Every year, thousands of products are recalled due to defects, injury risks, and manufacturer negligence. Recalls can include child car seats, airbags, food items, and more.
Unfortunately, consumers often remain unaware of these problems until they’ve already suffered harm. This can be a frightening experience, especially when certain product defects pose dangerous risks to your life.
If you’ve received a recall notice or found out about a recall after you or a loved one have been injured, here’s what you need to know.
What is a product recall?
Product recalls are a crucial aspect of consumer safety. A recall notice doesn’t guarantee harm but indicates a potential risk. Failure to warn consumers about potential harm can increase a company’s legal responsibility for any injuries caused by their product.
The Consumer Product Safety Commission (CPSC) protects the public from risks related to consumer products, including medical devices, pharmaceuticals, and more. The National Highway Traffic Safety Administration (NHTSA) oversees motor vehicle recalls.
Manufacturers must inform consumers of recalls through media announcements and direct communication. In Texas, users can sign up for email updates on food alerts and recalls through the Department of State Health Services. When a product recall happens, consumers are typically entitled to a refund, replacement, or repair.
While a product recall can reduce a manufacturer’s responsibility for an injury, it does not absolve them of financial responsibility for selling a faulty and dangerous product.
What are the types of product recalls?
Product recalls occur in a variety of industries, posing numerous risks to consumer health and safety. Here are some common types of product recalls:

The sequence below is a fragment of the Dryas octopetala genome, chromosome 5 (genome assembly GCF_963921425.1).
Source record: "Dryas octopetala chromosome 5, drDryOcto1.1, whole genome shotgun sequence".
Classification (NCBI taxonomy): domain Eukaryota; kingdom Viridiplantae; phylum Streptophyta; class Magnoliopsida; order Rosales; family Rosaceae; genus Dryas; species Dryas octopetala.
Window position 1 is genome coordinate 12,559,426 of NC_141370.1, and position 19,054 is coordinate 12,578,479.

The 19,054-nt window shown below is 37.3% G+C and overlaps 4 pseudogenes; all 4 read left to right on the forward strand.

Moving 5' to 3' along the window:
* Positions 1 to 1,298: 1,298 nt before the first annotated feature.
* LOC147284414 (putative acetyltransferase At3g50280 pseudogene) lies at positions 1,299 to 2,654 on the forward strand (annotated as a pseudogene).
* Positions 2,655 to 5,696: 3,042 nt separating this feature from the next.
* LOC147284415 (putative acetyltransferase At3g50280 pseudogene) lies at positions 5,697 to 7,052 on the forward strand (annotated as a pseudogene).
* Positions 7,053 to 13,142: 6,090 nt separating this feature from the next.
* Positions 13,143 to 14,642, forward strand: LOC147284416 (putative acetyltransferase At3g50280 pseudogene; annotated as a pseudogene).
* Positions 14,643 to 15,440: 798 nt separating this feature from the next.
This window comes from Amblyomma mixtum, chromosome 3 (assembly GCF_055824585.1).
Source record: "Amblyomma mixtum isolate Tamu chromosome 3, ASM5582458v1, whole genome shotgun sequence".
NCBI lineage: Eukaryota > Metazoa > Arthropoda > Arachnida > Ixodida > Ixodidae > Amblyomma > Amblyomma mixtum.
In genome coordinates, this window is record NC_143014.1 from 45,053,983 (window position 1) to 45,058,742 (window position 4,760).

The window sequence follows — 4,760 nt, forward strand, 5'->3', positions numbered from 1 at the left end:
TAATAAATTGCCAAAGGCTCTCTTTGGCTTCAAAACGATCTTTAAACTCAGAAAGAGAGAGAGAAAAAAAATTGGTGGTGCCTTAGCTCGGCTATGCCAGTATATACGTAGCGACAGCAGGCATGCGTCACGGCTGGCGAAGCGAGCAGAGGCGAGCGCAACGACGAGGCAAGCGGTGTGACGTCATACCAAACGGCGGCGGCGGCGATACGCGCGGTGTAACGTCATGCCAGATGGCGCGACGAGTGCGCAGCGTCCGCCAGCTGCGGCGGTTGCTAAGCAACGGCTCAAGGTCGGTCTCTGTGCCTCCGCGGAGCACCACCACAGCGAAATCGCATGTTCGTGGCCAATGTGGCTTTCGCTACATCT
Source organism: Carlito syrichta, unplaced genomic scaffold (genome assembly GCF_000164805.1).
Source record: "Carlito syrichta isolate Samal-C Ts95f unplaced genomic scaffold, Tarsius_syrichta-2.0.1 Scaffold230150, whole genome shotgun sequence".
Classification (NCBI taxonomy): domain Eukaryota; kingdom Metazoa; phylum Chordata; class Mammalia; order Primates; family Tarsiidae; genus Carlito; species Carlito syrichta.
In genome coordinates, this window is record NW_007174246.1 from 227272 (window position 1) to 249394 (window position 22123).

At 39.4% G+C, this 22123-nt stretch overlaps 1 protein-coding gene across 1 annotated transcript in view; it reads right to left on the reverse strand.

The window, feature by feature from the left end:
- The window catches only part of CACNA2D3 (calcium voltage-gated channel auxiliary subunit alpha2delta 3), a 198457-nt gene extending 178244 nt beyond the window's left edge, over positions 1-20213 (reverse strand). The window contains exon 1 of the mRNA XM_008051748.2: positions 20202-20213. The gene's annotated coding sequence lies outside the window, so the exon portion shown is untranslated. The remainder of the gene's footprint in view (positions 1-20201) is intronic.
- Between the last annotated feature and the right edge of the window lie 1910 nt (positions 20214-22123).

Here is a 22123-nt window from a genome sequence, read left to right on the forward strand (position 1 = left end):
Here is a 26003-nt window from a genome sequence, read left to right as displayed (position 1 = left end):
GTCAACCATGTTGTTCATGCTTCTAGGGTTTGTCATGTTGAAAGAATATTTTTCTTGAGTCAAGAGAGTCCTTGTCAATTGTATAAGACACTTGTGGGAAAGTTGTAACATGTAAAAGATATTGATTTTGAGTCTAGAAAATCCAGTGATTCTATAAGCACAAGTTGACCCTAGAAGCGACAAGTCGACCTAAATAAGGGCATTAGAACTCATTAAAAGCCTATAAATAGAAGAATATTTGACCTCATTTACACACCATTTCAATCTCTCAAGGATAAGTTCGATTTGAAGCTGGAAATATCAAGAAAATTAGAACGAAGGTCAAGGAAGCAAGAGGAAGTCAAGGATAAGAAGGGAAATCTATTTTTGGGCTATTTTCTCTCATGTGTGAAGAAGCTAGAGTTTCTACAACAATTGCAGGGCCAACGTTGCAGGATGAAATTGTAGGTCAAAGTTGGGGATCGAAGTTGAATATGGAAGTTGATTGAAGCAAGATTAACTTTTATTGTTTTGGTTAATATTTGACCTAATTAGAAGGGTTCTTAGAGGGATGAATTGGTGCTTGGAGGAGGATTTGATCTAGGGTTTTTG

- Motor vehicles: Every year, millions of vehicles are recalled due to defects that can endanger drivers and passengers. The National Highway Traffic Safety Administration (NHTSA) tests vehicles and issues recalls to ensure consumer safety. Manufacturers are required to repair the vehicles at no cost to consumers.
- Pharmaceuticals: Pharmaceuticals and drugs are regulated by the U.S. Food and Drug Administration (FDA). Pharmaceutical recalls are often voluntary and classified into different categories. Class I recalls involve drugs with a high probability of causing serious health consequences or even death.
- Medical Devices: The Center for Devices and Radiological Health (CDRH) oversees the standards, approval, manufacture, and safety of medical devices. Certain hip replacements and other surgical supplies are among the well-known recalled devices. Recalled medical devices can have severe health consequences or even death.
- Consumer Products: All consumer products must meet federal standards, including laws like the Consumer Product Safety Act. While the government closely monitors products for infants and children, dangerous consumer products still make their way onto shelves, posing risks to individuals of all ages.
What should you do if you own a recalled product?